House Democrat joins Bush administration in supporting a mandate that Net firms store records about consumers' activities.
Last week, Attorney General Alberto Gonzales, a Republican, gave a speech saying that data retention by Internet service providers is an "issue that must be addressed." Child pornography investigations have been "hampered" because data may be routinely deleted, Gonzales warned.
Now, in a demonstration of bipartisan unity, a Democratic member of the Congressional Internet Caucus is preparing to introduce an amendment--perhaps during a U.S. House of Representatives floor vote next week--that would make such data deletion illegal.
Colorado Rep. Diana DeGette's proposal (click for PDF) says that any Internet service that "enables users to access content" must permanently retain records that would permit police to identify each user. The records could not be discarded until at least one year after the user's account was closed.
It's not clear whether that requirement would be limited only to e-mail providers and Internet providers such as DSL (digital subscriber line) or cable modem services. An expansive reading of DeGette's measure would require every Web site to retain those records. (Details would be left to the Federal Communications Commission.)
"We're still addressing some of the issues, and we will have those issues or answers before we introduce this as either an amendment or a standalone bill," Brandon MacGillis, a spokesman for DeGette, said in an interview on Friday.
CNET News.com was the first to report last June that the Justice Department was quietly shopping around the idea of legally required data retention. In a move that may have led to broader interest inside the United States, the European Parliament last December approved such a requirement for Internet, telephone and voice over Internet Protocol (VoIP) providers.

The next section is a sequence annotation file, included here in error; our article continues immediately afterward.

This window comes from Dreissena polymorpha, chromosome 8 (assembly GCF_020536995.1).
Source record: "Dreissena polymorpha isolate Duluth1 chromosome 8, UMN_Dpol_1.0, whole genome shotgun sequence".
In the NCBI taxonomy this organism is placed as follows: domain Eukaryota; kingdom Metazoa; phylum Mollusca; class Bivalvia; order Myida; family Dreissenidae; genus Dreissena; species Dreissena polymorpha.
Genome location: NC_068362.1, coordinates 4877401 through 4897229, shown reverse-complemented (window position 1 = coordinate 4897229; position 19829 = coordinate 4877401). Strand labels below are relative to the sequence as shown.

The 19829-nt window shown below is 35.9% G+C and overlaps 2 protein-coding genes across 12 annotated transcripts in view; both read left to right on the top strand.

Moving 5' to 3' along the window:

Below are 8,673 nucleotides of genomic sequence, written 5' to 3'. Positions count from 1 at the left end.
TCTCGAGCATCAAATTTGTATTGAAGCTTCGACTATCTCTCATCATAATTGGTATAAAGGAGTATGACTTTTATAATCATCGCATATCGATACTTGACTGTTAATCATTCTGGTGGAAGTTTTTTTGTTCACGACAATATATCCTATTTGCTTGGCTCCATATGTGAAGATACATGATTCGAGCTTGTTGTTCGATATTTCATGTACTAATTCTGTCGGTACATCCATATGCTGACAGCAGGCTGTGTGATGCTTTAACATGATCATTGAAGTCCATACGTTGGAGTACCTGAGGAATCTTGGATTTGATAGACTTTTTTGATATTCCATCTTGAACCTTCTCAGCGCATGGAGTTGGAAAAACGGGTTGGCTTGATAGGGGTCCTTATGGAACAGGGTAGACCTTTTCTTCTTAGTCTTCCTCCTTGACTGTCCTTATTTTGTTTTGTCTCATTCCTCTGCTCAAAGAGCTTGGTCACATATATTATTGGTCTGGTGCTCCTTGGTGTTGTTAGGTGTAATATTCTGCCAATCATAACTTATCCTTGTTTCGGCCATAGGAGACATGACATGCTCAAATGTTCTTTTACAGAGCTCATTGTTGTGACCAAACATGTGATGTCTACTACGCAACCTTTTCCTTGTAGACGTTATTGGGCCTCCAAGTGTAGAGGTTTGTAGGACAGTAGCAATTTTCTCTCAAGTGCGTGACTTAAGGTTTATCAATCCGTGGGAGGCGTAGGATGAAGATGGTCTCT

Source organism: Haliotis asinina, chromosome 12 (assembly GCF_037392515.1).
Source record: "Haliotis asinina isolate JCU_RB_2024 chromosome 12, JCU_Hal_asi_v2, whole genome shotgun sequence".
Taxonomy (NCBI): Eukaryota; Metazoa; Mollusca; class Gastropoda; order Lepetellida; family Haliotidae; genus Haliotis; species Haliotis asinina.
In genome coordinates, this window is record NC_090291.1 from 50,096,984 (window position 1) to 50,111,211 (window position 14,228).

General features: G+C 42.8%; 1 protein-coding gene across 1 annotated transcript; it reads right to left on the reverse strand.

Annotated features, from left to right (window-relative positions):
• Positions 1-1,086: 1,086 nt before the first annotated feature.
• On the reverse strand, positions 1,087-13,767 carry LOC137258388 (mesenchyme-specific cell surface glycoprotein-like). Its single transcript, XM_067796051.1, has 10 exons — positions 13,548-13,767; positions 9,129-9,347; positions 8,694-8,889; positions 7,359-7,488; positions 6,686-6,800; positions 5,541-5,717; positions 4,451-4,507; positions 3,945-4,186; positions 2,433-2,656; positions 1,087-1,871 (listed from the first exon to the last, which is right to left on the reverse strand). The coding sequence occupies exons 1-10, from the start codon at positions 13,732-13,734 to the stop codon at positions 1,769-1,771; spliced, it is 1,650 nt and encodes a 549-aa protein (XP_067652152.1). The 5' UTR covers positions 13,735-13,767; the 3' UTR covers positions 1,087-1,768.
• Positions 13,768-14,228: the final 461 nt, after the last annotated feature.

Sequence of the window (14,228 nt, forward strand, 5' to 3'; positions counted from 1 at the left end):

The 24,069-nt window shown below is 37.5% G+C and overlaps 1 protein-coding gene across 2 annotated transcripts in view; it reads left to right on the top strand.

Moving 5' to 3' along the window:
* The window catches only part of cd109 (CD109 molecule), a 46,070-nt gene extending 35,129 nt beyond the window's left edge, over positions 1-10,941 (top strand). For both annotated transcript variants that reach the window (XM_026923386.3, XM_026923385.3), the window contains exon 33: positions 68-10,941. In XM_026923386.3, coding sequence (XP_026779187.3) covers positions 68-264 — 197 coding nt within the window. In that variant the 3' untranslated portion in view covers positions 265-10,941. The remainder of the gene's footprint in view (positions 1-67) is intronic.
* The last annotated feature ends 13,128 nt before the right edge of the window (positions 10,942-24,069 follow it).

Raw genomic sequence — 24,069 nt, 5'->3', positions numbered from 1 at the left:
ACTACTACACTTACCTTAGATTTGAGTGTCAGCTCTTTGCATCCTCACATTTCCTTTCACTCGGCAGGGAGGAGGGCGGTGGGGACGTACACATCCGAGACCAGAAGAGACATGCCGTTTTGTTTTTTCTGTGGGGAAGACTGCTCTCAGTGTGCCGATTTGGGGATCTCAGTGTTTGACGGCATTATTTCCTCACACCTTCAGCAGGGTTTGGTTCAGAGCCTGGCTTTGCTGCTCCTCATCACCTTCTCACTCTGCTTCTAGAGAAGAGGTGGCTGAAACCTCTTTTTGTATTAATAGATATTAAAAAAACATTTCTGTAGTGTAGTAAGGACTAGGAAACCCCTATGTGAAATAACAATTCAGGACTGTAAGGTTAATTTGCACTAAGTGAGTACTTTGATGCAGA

U.S. politicians began talking publicly about mandatory data retention during a series of House of Representatives hearings on child pornography and in speeches, News.com reported earlier this month. Legislation similar to DeGette's has been circulating in the Colorado legislature, and another hearing on child exploitation is planned for next Wednesday.
The Bush administration's current position is an abrupt reversal of its previous long-held belief that data retention is unnecessary and imposes an unacceptable burden on Internet providers. In 2001, the Bush administration expressed (click for PDF) "serious reservations about broad mandatory data retention regimes."
DeGette said in a statement that her amendment was necessary because: "America is the No. 1 global consumer of child pornography, the No. 2 producer. This is a plague we had nearly wiped out in the seventies, and sadly the Internet, an entity that we practically worship for all the great things it has brought to us, is being used to commit a crime against humanity."
For their part, Internet providers say they have a long history of helping law enforcement in child porn cases and point out that two federal laws already require them to cooperate. It's also unclear that investigations are really being hindered, according to Kate Dean, director of the U.S. Internet Service Provider Association.